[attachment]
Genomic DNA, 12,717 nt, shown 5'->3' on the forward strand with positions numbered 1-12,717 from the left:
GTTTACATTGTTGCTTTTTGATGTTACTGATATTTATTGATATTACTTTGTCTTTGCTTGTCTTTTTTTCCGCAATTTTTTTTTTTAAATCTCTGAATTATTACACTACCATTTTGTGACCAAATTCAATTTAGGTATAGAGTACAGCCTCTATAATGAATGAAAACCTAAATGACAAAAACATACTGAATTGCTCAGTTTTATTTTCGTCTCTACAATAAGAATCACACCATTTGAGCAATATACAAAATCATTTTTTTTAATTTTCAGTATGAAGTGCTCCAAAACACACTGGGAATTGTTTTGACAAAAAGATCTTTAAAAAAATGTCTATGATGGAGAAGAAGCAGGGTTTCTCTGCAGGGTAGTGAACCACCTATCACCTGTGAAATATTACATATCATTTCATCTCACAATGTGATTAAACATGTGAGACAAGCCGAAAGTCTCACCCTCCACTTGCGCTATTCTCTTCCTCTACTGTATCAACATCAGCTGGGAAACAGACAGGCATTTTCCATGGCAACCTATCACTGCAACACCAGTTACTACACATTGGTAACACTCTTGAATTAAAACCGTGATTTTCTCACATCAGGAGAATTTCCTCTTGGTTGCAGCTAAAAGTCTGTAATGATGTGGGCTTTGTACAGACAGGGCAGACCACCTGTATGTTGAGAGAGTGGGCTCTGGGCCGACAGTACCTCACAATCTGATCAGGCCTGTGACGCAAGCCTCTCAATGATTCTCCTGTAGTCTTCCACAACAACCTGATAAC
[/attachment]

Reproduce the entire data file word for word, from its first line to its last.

Genomic DNA, 12,717 nt, shown 5'->3' on the forward strand with positions numbered 1-12,717 from the left:
GTTTACATTGTTGCTTTTTGATGTTACTGATATTTATTGATATTACTTTGTCTTTGCTTGTCTTTTTTTCCGCAATTTTTTTTTTTAAATCTCTGAATTATTACACTACCATTTTGTGACCAAATTCAATTTAGGTATAGAGTACAGCCTCTATAATGAATGAAAACCTAAATGACAAAAACATACTGAATTGCTCAGTTTTATTTTCGTCTCTACAATAAGAATCACACCATTTGAGCAATATACAAAATCATTTTTTTTAATTTTCAGTATGAAGTGCTCCAAAACACACTGGGAATTGTTTTGACAAAAAGATCTTTAAAAAAATGTCTATGATGGAGAAGAAGCAGGGTTTCTCTGCAGGGTAGTGAACCACCTATCACCTGTGAAATATTACATATCATTTCATCTCACAATGTGATTAAACATGTGAGACAAGCCGAAAGTCTCACCCTCCACTTGCGCTATTCTCTTCCTCTACTGTATCAACATCAGCTGGGAAACAGACAGGCATTTTCCATGGCAACCTATCACTGCAACACCAGTTACTACACATTGGTAACACTCTTGAATTAAAACCGTGATTTTCTCACATCAGGAGAATTTCCTCTTGGTTGCAGCTAAAAGTCTGTAATGATGTGGGCTTTGTACAGACAGGGCAGACCACCTGTATGTTGAGAGAGTGGGCTCTGGGCCGACAGTACCTCACAATCTGATCAGGCCTGTGACGCAAGCCTCTCAATGATTCTCCTGTAGTCTTCCACAACAACCTGATAAC